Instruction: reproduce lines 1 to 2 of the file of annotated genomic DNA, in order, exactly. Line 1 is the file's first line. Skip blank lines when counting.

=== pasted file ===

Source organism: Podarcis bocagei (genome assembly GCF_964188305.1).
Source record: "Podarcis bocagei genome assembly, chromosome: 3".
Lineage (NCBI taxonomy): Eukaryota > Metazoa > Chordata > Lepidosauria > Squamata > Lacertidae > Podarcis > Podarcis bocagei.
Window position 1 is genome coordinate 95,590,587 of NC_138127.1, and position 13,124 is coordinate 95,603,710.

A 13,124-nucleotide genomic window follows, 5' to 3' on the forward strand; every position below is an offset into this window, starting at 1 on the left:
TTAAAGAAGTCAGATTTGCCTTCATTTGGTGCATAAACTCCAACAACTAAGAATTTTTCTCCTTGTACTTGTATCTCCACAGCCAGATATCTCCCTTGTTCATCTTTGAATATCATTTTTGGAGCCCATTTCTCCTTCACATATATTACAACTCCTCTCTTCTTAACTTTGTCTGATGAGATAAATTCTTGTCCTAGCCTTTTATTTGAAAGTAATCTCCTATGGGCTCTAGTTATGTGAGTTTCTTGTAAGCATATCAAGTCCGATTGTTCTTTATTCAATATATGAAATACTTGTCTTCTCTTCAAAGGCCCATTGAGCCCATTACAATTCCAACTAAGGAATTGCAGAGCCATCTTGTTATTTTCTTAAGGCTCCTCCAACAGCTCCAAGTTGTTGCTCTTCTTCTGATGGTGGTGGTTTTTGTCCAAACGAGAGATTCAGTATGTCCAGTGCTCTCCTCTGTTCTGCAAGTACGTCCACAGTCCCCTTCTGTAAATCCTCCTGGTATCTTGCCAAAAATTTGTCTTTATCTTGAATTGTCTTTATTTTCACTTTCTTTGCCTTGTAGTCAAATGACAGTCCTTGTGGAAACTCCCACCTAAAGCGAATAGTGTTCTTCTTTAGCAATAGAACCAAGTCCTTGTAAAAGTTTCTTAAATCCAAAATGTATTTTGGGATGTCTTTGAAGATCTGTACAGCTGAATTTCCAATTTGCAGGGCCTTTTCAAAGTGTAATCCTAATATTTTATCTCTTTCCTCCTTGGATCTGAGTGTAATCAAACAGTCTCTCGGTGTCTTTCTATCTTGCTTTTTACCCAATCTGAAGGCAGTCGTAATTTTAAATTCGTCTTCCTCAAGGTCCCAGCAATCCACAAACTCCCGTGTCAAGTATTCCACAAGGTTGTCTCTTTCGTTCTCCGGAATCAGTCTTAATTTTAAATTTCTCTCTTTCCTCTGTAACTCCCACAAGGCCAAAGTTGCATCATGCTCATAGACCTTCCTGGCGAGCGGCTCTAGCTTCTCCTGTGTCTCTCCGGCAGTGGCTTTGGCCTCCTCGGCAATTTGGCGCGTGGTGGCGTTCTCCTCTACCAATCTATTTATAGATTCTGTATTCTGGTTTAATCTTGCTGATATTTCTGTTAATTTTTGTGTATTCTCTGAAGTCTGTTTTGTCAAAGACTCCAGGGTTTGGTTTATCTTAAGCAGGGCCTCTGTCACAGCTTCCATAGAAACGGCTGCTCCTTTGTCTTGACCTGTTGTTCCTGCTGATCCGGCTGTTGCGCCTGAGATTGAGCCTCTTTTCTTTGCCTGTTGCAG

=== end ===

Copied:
Source organism: Podarcis bocagei (genome assembly GCF_964188305.1).
Source record: "Podarcis bocagei genome assembly, chromosome: 3".